Earth Day provides an annual reminder to treasure our natural resources. Here are five ways to appreciate this beautiful planet.
1. Visit a national park. You may already have a favorite, or perhaps you yearn to visit Yosemite or Glacier. This year, the list of possibilities got longer with the addition of seven new parks in eight states plus the District of Columbia.
While several of the newbies await land acquisitions or design approvals, others are ready for your arrival.
Check out the Blackstone River Valley National Historic Park in Massachusetts for river rafting, canoeing, kayaking and cycling. You’ll also get the chance to honor the birthplace of the American Industrial Revolution. The area hosted the first successful water-powered cotton-spinning factory, a symbol of the nation’s transition from farm to factory. Ask about adventure packs to help youngsters explore the region.
2. Raft a river. Find your way to Idaho’s Frank Church Wilderness and commit to an unplugged week on the Middle Fork of the Salmon. As you float, fish and splash through 100 miles of spectacular scenery, you’ll be treated to unexpected luxuries. Relish the fresh air of morning as your crew delivers hot coffee or cocoa to your cozy tent. Later, warm up in a hot spring, dine on organic, seasonal specialties and plan for the next day’s adventure under a starry sky.
3. Hike the Rockies. Make a plan to take on a trek that will reward your clan with stunning vistas, wildflowers and a sense of accomplishment. The 12-mile trail between Crested Butte and Aspen crosses over the Maroon Bells pass (12,500 feet) and through splendid scenery.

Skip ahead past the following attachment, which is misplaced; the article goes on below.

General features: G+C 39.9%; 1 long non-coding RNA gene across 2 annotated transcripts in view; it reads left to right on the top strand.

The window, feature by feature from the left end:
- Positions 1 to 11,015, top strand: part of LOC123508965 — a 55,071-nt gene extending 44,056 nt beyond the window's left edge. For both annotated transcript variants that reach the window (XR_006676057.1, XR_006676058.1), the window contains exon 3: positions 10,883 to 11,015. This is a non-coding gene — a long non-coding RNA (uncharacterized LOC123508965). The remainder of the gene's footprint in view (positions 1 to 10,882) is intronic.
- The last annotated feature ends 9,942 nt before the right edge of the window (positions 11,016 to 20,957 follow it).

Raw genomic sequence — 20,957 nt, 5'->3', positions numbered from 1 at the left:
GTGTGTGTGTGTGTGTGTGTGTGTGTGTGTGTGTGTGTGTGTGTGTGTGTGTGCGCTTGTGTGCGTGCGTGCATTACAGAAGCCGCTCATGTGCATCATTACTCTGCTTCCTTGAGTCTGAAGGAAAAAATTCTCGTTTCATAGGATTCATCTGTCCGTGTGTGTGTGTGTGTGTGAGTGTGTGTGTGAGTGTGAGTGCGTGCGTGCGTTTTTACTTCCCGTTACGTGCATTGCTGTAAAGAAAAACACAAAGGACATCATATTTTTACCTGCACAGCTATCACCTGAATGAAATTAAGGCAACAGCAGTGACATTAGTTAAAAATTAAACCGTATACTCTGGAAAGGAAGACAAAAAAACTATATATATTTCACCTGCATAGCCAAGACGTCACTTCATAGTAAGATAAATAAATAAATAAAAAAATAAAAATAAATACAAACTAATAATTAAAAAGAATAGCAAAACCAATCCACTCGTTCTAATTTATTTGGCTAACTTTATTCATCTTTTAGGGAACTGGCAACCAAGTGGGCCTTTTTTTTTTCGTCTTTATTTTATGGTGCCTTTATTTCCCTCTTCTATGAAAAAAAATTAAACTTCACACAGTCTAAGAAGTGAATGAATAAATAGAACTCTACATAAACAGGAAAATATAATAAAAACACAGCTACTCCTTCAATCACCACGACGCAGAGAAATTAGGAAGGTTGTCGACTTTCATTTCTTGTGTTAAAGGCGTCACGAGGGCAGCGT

A package created by Crested Butte’s Nordic Inn and the Limelight in Aspen simplifies logistics for travelers. It offers a comfortable night’s sleep, breakfast and assistance in transport to and from the trail heads. Your complimentary use of a satellite-assisted device makes it possible to track your progress, enabling an easy pickup at the end of the hike (and SOS capability in the off chance things go awry).
Contact: nordicinncb.com; limelighthotel.com; visitcolorado.com
4. Consider a farm stay. A stay at the Flint Hill Farm, which is on 28 acres in Pennsylvania’s Lehigh County, means you and your family will learn about country life dating back to 1850.
Find out what it means to run a certified raw cow and goat milk dairy and how artisan cheese, butter and yogurt are made. Collect eggs for breakfast and then, if you like, assist with feeding and handling the horses, chickens, pigs and sheep.
Contact: farmstayus.com; flinthill-farmag.org
5. Camp under the stars. Keep your carbon footprint low by setting up your tent close to home. Teach the kids what it means to “take only pictures and leave only footprints.” Bring reusable utensils and containers and leave the campsite better than you found it.
While exploring, discuss the importance of staying on marked trails to protect fragile ecosystems.
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BY: Lynn O’Rourke Hayes
The Dallas Morning News